The map quest route sheet data is a good idea though. I so use that when planning my shopping for the day and I usually take a screen shot of it with my tablet to spare me unnecessary printing. I suppose I can just email that to myself at the end of the night.

Floating around like a feather hoping the wind will set me down somewhere awesome.


Edited 1 time(s). Last edit at 04/11/2014 08:56PM by Lelou.
The question isn't about claiming "too much" and causing the audit; the issue is that if you get tagged for an audit, can you prove your business mileage? I've had clients claim vehicles with 100% business use (I usually put 98% to cover the occasional side trip to the grocery store they forgot about) and none of them have been audited.

If you've got the presence of mind to remember to get an oil change at the first of the year, why not save the $30 and just go write down your odometer reading or take a time-stamped picture of it if you think you need proof?

Time to build a bigger bridge.
dspeaks is abolutely on message. Any WRITTEN contemporaneous record of mileage will be given great defference by IRS. That's been established policy for years. So why go to all of the trouble of an oil change? If an audit occurs, the IRS won't give much credence to "a conservative estimate," since their guidelines specify that "estimates" are not acceptable evidence for this purpose.

Time toup your record-keeping game now that you own your own business. Who know; something having nothing to do with your Schedule C might trigger an audit, but the whole return will then be scrutinized and one obvious deviaton will cause increased interest in ALL of your claims.

Based in MD, near DC
Shopping from the Carolinas to New York
Have video cam; will travel

Poor customer service? Don't get mad; get video.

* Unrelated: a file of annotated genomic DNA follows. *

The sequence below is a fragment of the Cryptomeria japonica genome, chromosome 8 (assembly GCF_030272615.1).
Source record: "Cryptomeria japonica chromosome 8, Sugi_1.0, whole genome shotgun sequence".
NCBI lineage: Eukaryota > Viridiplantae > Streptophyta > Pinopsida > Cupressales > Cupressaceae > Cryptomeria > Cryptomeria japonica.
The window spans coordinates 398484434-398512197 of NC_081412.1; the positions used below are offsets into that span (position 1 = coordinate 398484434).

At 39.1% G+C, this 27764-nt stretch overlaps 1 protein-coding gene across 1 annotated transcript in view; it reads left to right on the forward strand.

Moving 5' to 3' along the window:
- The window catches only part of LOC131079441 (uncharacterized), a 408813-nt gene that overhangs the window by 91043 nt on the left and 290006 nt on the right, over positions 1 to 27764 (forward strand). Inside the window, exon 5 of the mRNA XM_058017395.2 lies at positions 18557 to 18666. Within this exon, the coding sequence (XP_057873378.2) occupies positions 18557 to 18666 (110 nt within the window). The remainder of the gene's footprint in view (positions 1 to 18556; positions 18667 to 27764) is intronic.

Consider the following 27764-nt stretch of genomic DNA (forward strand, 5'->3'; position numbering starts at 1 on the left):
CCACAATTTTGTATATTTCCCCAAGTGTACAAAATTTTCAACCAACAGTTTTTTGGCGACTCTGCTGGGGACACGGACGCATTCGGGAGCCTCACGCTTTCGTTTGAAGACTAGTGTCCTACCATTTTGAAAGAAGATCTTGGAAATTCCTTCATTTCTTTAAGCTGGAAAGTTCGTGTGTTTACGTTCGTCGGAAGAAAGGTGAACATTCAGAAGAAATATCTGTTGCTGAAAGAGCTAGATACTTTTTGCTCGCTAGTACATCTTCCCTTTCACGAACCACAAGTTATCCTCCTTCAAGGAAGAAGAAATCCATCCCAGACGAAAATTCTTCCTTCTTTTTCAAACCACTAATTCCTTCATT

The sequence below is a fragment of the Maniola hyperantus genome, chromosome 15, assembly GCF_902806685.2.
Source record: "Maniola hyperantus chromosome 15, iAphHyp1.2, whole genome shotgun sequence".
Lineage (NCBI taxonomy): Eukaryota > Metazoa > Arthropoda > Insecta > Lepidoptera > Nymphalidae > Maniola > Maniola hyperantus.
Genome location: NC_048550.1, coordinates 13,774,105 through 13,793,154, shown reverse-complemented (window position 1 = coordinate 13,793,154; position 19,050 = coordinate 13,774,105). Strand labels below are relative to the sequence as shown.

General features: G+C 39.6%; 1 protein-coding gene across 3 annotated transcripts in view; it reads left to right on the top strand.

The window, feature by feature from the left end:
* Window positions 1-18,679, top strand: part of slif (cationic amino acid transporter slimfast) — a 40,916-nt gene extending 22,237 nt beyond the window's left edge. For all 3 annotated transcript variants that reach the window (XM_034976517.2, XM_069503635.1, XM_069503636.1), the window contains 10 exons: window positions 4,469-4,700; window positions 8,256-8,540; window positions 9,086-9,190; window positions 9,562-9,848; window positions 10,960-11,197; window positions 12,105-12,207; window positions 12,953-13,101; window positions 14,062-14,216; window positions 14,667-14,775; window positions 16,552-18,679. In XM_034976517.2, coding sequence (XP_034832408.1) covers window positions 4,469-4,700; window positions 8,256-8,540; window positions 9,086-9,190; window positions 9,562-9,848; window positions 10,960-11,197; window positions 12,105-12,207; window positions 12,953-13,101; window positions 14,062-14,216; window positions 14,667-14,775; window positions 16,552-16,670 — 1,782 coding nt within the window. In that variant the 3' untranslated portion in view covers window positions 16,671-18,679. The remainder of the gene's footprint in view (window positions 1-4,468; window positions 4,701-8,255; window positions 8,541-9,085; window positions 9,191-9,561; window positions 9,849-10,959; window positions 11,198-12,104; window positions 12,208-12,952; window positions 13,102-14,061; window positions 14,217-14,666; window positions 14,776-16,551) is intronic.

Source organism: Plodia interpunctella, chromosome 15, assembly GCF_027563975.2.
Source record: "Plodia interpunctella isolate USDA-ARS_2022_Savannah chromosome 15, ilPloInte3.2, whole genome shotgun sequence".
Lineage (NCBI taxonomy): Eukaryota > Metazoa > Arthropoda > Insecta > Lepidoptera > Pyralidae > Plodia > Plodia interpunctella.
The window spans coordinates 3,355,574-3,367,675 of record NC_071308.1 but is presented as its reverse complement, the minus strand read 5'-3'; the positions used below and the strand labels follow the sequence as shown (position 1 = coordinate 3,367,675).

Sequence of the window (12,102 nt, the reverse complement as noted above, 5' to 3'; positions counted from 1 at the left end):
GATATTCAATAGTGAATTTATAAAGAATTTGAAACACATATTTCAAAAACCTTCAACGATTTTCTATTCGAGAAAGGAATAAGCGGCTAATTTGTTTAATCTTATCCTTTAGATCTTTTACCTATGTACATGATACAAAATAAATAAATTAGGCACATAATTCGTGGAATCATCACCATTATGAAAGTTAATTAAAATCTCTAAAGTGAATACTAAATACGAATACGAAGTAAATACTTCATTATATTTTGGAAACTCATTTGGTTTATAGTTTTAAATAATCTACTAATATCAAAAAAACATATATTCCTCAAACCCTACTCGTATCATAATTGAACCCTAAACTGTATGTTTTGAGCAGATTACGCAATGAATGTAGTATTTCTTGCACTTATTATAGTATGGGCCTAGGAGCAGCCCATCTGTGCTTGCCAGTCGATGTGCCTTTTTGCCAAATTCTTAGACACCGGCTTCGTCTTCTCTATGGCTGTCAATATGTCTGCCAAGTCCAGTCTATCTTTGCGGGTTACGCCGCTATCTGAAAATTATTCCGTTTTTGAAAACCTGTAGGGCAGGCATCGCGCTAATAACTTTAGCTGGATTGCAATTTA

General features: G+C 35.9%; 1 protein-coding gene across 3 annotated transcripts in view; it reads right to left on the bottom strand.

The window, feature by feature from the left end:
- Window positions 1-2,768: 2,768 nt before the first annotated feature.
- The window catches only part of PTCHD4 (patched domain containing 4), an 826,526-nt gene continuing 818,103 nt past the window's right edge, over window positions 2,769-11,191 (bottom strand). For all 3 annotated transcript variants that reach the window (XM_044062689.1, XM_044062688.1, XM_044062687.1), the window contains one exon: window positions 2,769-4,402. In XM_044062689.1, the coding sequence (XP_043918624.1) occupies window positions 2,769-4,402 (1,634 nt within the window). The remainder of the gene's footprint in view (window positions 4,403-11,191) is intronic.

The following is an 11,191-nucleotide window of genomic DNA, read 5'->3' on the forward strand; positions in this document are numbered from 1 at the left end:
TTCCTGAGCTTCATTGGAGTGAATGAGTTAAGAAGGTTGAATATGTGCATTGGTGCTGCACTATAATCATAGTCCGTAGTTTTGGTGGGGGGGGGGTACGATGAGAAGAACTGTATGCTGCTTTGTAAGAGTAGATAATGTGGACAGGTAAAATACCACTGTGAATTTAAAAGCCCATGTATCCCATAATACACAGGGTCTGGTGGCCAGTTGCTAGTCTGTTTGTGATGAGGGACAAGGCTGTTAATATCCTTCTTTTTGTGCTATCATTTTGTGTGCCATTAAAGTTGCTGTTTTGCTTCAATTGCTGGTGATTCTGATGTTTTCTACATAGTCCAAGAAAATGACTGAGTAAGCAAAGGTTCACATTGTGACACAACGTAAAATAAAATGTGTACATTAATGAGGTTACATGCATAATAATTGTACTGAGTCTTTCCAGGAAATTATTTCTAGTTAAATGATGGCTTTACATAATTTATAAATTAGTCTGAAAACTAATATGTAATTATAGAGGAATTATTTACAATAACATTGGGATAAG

Late to this discussion, but since this issue is coming up for 2014/2015 I thought I'd respond.

The IRS requires TWO things to prove your mileage deduction or they will invalidate the deduction and levee huge fines: 1) A mileage log with start/end addresses, date, total miles and business purpose; and 2) Adequate Evidence.

The year beginning/end odometer readings from a third party are part of #2. Just jotting down your odometer by hand wont work. The auditor has no way to prove the reading is true. Getting your oil changed, keeping receipts from a business lunch or supply store... all those things help to prove your trips were driven and if they were for business.

The best way around this headache is just to get a GPS mileage tracker that will auto-generate your log for you. Since I always forget to log my trips, my tracker has been a lifesaver. I use the Mileage Ace, and it's worth it's weight in gold. My deduction is actually going up this year because I can prove more of my trips were for business.

On a side note, a buddy of mine was audited a few years back and it was horrible. He spent around 80+ hours having to recreate a mileage log, with every trip needing collaborating receipts and emails. Uhg. No thank you.
Why wouldn't hard copies of your shops and payment for those shops count as written proof? I have my starting and ending mileage for the entire year plus daily mileage written on the hard copy of each shop. Then I transfer those numbers into my Excel spreadsheet every few days so I don't fall too far behind. Everything is tallied up at the end of the year. And I give those numbers to my tax preparer. All my hard copies go into storage boxes. The storage boxes are labeled by month range and year. If the IRS wants proof, they will have boxes and boxes to sort through.
I enter the mileage I drove for each day of shopping on my spread sheet. The spreadsheet shows the date and the names and addresses of all my shops for that day. I also take beginning of year and end of year mileage figures. I am not saying this is the only way to do it.

Mary Davis Nowell. Based close to Fort Worth. Shopping Interstate 20 east and west, Interstate 35 north and south.
Many of us have done the same thing for years without needing to invest in a $175 piece of equipment to track it for us.

I'm not sure how that GPS tracker would be more acceptable than all of the other things we have at our disposal. In addition to spreadsheets most MSCs have a list of our shops somewhere on the site along with the addresses and shop dates. To me it holds more weight considering the types of places we visit. So what if the GPS tracker is showing we visited a home improvement store, a bank, the mall, a gas station and a new car dealer? Alone it doesn't prove we were any of those places on business.

Equal rights for others does not mean fewer rights for you. It's not pie.
"I prefer someone who burns the flag and then wraps themselves up in the Constitution over someone who burns the Constitution and then wraps themselves up in the flag." -Molly Ivins
Never try to teach a pig to sing. It's a waste of your time and it really annoys the pig.


Edited 1 time(s). Last edit at 12/05/2014 02:12AM by LisaSTL.